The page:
All your works shall give thanks to you, O Lord, and all your saints shall bless you! They shall speak of the glory of your kingdom and tell of your power, to make known to the children of man your mighty deeds, and the glorious splendor of your kingdom. (Psalm 145:10-12)
You may have heard before that the Jewish people were the chosen people of God. But chosen for what? To just plan to go to heaven because God gave them the Law? No, it was to glorify God in the sight of all the nations, the Gentiles. That is everyone else who was not Jewish.
The Christians’ purpose
When Jesus arrived on the scene, He fulfilled God’s purpose for the world. But we didn’t move straight to the book of Revelation from there just yet. Jesus instructed His disciples to go and make disciples of all nations (Matthew 28:19)… the Gentiles.
Just as the Jews were to glorify God in the sight of the non-Jews around them, so too are the Christians to glorify God to the non-Christians.
In glorifying God, the Christians are to be a light to the nations (all non-believers) around us, thereby attracting them and hopefully availing them of the Gospel. From there, God does the rest, but this is the pattern… this is the Christian life.
We see this in the New Testament (with emphasis added):
But you are a chosen race, a royal priesthood, a holy nation, a people for his own possession, that you may proclaim the excellencies of him who called you out of darkness into his marvelous light. (1 Peter 2:9)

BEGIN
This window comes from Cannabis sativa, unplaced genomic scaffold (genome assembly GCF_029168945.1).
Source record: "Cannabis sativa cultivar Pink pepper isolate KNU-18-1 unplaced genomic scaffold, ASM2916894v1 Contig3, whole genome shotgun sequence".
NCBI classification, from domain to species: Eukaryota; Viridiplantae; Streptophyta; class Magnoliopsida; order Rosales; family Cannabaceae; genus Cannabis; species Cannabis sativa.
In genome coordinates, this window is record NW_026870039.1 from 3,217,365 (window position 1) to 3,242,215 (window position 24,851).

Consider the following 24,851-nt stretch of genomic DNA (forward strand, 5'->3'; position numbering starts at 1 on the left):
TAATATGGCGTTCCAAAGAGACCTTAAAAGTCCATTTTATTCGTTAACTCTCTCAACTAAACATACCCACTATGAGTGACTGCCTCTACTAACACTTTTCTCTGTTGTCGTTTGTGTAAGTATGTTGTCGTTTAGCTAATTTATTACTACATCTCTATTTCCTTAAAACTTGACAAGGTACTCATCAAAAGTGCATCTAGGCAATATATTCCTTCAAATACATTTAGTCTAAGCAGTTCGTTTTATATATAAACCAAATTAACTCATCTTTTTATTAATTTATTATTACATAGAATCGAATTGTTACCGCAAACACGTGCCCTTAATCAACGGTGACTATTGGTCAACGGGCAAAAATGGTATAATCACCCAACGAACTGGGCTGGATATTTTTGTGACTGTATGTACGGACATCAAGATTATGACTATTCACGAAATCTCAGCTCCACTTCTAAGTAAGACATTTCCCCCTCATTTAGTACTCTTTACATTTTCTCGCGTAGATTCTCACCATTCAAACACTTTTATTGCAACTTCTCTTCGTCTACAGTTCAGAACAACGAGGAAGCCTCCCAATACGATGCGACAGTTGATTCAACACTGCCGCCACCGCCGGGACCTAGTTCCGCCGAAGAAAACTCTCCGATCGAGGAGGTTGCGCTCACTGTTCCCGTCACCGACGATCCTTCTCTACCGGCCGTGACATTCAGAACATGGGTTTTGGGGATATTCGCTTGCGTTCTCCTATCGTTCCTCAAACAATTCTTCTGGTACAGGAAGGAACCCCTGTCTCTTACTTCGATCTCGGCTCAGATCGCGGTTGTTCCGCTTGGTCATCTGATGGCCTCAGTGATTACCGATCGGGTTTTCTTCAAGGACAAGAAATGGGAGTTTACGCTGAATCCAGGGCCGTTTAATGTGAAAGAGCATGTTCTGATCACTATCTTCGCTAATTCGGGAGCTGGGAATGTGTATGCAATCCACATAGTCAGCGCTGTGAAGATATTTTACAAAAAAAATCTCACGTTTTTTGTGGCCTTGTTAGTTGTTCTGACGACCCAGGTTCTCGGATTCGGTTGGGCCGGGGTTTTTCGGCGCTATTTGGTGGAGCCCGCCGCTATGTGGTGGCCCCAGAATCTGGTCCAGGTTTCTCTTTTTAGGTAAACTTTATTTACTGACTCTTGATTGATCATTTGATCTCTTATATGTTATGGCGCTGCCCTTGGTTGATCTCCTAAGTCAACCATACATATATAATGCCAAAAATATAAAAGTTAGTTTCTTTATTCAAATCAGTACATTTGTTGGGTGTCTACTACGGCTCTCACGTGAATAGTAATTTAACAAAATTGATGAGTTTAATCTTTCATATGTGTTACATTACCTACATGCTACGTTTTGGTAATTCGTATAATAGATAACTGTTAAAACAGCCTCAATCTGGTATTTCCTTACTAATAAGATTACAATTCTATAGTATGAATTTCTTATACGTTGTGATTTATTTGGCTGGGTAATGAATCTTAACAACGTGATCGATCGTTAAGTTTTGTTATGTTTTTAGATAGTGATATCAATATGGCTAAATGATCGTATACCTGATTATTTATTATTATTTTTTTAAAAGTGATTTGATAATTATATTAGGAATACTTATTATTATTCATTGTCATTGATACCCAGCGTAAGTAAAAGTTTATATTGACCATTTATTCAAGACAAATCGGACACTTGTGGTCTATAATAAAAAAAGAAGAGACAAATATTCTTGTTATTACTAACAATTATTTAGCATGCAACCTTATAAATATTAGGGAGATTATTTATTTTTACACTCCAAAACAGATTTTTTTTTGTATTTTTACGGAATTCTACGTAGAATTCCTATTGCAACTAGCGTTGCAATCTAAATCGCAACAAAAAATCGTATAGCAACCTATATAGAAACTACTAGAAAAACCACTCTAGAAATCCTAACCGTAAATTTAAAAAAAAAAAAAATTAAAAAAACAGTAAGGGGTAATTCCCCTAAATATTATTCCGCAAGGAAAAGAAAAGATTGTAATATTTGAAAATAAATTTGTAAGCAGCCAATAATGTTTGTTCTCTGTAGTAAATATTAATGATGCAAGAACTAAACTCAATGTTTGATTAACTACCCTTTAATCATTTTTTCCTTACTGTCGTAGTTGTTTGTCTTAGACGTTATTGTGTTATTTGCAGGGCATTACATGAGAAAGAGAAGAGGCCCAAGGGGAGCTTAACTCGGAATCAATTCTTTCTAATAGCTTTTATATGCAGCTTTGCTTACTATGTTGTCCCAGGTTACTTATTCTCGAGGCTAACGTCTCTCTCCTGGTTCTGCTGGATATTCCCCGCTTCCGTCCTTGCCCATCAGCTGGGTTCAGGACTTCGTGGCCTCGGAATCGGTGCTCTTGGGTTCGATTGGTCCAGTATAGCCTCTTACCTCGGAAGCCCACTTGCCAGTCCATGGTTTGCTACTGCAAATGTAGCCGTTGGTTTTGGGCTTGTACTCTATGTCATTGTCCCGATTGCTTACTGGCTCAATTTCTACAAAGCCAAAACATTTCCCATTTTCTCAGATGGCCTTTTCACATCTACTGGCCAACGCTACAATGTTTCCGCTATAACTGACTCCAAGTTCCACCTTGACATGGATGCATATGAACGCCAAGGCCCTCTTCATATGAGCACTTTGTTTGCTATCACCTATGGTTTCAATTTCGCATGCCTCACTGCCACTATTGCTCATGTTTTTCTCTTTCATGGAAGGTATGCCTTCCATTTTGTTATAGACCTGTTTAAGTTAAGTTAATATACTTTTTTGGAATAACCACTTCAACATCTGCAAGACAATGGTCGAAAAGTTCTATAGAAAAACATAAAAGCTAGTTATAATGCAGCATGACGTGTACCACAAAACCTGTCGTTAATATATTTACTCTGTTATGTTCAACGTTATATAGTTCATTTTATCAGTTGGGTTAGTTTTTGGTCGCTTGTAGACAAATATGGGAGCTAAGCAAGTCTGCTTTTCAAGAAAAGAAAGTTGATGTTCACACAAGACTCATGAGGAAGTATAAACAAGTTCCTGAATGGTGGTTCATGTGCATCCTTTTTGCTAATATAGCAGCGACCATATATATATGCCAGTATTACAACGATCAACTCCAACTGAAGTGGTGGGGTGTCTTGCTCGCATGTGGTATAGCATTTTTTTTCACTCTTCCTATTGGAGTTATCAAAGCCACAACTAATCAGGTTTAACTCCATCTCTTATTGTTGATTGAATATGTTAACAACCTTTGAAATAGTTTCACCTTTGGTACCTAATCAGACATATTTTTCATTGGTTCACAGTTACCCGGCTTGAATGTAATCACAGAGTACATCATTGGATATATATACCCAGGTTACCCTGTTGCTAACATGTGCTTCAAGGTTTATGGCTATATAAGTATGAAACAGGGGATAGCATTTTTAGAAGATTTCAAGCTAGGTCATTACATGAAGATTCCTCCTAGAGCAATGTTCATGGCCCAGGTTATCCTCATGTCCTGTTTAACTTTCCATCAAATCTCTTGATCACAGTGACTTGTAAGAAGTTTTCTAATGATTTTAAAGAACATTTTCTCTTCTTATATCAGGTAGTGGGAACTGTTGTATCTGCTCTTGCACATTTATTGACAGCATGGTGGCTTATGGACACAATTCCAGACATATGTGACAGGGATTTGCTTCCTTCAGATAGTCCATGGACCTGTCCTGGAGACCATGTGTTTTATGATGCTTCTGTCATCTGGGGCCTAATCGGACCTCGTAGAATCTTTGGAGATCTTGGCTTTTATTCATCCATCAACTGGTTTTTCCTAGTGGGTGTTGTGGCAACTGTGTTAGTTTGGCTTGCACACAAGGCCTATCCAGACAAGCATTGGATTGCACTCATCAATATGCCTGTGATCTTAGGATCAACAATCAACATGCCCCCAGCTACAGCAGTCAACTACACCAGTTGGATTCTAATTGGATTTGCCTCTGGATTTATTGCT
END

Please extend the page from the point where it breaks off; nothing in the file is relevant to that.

Jesus Christ our Lord, through whom we have received grace and apostleship to bring about the obedience of faith for the sake of his name among all the nations. (Romans 1:4-5)
Strive for peace with everyone, and for the holiness without which no one will see the Lord. (Hebrews 12:14)
So, whether you eat or drink, or whatever you do, do all to the glory of God. Give no offense to Jews or to Greeks or to the church of God, just as I try to please everyone in everything I do, not seeking my own advantage, but that of many, that they may be saved. (1 Corinthians 10:31-33)
But we have renounced disgraceful, underhanded ways. We refuse to practice cunning or to tamper with God’s word, but by the open statement of the truth we would commend ourselves to everyone’s conscience in the sight of God. For what we proclaim is not ourselves, but Jesus Christ as Lord, with ourselves as your servants for Jesus’ sake. For God, who said, “Let light shine out of darkness,” has shone in our hearts to give the light of the knowledge of the glory of God in the face of Jesus Christ. (2 Corinthians 4:2, 5-6)
Early in Jesus’ ministry, He delivered His Sermon on the Mount (Matthew 5:1-7:29) In it, He laid out a couple of metaphors. If one isn’t careful, one can easily miss their full meaning. Here are the metaphors with added emphasis: